He continued, “That day felt so long and very stressful. It was at that point Lauren and I realised things weren’t good and mum deserved better, we needed all the help we could get. The next morning, whilst we waited for mum to wake up, we discussed the options. We knew mum needed better clinical care and support than we could offer, we agreed with mum that the hospice would give her the comfort, 24/7 care and dignity she deserved.”
“When she was at the hospice, it gave us time to be son and daughter and not out of our depth carers.”
The next day Christine was brought back into the Inpatient Unit at the hospice. “Once we had settled her in, the Doctor came in with the results from a recent scan she had. She perched herself at the side of mum and told us that the cancer had now spread into her spinal column and the lining of her brain. When we heard that news, we knew there was nothing else they could do.”
“The Doctor was incredible. She stayed with us for over an hour as we cried and asked so many questions. The compassion and empathy she showed us was just something I’ll never forget.” Nick said.
After a few days of being at the hospice, Christine struggled with her sleep. Nick said, “I’d get to the hospice every morning around 6:30am, but one morning she text me to say the doctors had given her something to help her sleep, so could I come a bit later. Moments later, I received another text from her telling me to come now, I’m really scared.” Nick went that day and never left again. He was able to stay in her room and Lauren visited all the time and with Rory, Christine’s youngest grandson, most days. Lauren spent a lot of time in between visits keeping the house running and walking Christine’s beloved dogs.
Lauren said, “I remember one day me and mum were just sitting in her room holding hands and she just said to me, I didn’t realise I’d never see my house again. At that point I knew she was ready to go.”
Nick’s two daughters Faye and Esmee and step-daughter Florence also came to visit their grandma, taking her into the hospice garden to listen to the birds, making dances up in her room for her to watch and helping grandma eat her food. Christine was their everything, and they wanted to do all they could to make sure she was still smiling.
On the 23rd March 2022 Christine’s grandson, Rory turned 3 and has always celebrated his birthdays with his Gran Gran. The hospice team organised a party in the garden so Rory’s wishes were granted. The family were able to be together for Rory and celebrate ‘at Gran Gran’s hospice.’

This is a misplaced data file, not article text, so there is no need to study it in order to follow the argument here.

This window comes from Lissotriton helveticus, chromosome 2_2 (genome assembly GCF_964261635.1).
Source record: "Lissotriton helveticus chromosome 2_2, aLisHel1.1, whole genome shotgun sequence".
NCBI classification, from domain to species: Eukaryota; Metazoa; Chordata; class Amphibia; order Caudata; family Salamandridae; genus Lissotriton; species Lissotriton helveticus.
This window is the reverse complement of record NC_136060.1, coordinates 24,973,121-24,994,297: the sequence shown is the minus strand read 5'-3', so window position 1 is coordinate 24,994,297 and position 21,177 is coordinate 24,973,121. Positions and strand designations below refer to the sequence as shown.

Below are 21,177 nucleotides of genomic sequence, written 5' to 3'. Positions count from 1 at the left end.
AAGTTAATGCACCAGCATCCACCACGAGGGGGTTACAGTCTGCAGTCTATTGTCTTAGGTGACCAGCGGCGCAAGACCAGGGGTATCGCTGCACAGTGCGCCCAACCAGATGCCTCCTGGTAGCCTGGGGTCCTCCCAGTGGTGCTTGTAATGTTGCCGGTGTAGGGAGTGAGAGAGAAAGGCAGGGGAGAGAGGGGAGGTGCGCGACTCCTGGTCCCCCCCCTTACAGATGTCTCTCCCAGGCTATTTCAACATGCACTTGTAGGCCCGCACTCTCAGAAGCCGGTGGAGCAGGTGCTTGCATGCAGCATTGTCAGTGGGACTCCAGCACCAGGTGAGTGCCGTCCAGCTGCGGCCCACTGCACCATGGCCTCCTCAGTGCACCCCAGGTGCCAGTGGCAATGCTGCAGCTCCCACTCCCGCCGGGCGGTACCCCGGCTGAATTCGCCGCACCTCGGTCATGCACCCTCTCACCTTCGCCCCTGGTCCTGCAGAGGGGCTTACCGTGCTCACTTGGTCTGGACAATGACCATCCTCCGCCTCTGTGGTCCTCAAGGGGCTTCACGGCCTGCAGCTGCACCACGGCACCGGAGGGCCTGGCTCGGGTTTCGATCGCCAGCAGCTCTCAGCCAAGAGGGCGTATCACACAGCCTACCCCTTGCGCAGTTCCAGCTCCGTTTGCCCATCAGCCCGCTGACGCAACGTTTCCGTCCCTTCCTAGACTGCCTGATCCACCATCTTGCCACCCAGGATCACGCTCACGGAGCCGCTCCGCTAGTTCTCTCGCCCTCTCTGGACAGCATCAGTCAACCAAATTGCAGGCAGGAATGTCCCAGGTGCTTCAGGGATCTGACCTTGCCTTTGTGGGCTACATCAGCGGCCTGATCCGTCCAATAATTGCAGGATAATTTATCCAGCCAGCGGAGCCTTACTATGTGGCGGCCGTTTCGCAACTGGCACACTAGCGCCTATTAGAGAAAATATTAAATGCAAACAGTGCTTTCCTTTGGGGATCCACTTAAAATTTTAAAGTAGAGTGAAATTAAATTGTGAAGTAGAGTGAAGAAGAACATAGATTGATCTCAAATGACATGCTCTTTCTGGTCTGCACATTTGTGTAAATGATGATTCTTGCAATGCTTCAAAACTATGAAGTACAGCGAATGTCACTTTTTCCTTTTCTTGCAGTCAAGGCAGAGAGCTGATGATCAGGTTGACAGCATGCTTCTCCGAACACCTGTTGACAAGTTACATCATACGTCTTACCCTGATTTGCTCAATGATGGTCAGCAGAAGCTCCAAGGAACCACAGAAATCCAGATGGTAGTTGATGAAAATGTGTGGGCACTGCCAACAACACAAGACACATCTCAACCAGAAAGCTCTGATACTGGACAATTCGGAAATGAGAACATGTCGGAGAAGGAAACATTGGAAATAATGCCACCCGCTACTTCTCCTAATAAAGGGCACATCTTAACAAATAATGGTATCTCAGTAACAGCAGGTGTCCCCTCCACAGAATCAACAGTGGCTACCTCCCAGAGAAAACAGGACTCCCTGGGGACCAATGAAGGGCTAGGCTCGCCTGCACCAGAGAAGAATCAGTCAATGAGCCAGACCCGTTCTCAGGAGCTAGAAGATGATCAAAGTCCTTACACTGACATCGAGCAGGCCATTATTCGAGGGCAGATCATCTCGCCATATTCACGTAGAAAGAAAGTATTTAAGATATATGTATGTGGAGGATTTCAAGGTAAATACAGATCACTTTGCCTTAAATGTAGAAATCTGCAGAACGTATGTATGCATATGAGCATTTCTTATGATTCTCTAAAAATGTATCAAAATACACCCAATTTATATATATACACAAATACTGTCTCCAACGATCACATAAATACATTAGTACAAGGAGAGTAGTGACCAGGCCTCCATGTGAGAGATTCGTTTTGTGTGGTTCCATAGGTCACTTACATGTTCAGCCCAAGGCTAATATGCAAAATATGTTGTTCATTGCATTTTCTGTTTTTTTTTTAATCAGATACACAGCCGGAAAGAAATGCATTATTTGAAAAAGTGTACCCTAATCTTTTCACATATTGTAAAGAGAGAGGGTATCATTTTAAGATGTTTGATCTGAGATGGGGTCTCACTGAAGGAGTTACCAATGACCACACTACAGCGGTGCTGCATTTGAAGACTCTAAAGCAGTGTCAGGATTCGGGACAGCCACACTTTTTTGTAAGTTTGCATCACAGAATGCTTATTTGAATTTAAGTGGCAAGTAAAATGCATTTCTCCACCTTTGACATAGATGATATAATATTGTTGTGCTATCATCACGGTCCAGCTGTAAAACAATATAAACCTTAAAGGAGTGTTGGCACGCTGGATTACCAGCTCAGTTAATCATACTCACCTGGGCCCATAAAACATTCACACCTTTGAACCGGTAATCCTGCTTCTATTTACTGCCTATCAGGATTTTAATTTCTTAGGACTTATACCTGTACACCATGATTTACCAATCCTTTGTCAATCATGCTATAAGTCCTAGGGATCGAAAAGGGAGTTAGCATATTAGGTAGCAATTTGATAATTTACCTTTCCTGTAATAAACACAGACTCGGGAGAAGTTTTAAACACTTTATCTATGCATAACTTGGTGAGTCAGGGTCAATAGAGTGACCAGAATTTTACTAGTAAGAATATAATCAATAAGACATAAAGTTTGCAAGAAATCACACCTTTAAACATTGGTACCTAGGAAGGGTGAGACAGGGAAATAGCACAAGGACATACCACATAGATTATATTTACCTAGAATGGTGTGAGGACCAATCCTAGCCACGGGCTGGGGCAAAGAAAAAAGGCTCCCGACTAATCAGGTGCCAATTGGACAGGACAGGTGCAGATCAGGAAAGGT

Nick and Lauren could not believe the extra mile all the hospice Nurses and volunteers went to, not only making sure Christine had everything she wanted, but also them as well. “Many times I’d be awake at 4am and the Nurses on shift would make me a brew and just give me the time to talk. Nothing was too much trouble, even when Janet hit the crash button thinking it was the light switch. It’s safe to say the clinical team would have passed their test on the response with that one.”
Nick continued, “Sylvia, a volunteer was just amazing. Every morning she would come in with a slice of toast and a perfectly made brew, knowing exactly how I liked it. She remembered that my mum’s favourite tea was Pukka Peppermint Tea, so when she found out my mum was coming back in, she went out of her way to buy it for her.
It’s little things like that, which make the hospice such a special place. I remember Sylvia use to come in to give us a weather update every morning, ’18 degrees today with a slight breeze,’ I’ll cherish the little things forever.”
The Friday before Christine died, Lauren and Nick saw a huge change in her and knew that the time they had left with her was limited. They both wrote Mother’s Day cards to her and that weekend each read their cards for her to hear. Messages that came straight from the heart.
“Towards the last few days, mum didn’t really respond when we spoke to her, but when we read those cards to her, we saw tears roll down her face. We knew she was listening.”
On Sunday 27th March 2022 - Mother’s Day, Christine sadly died.
It’s poignant that the best Mum waited until Mother’s Day.
If you would like to make a donation to the hospice after reading Nick and Lauren's story, please donate here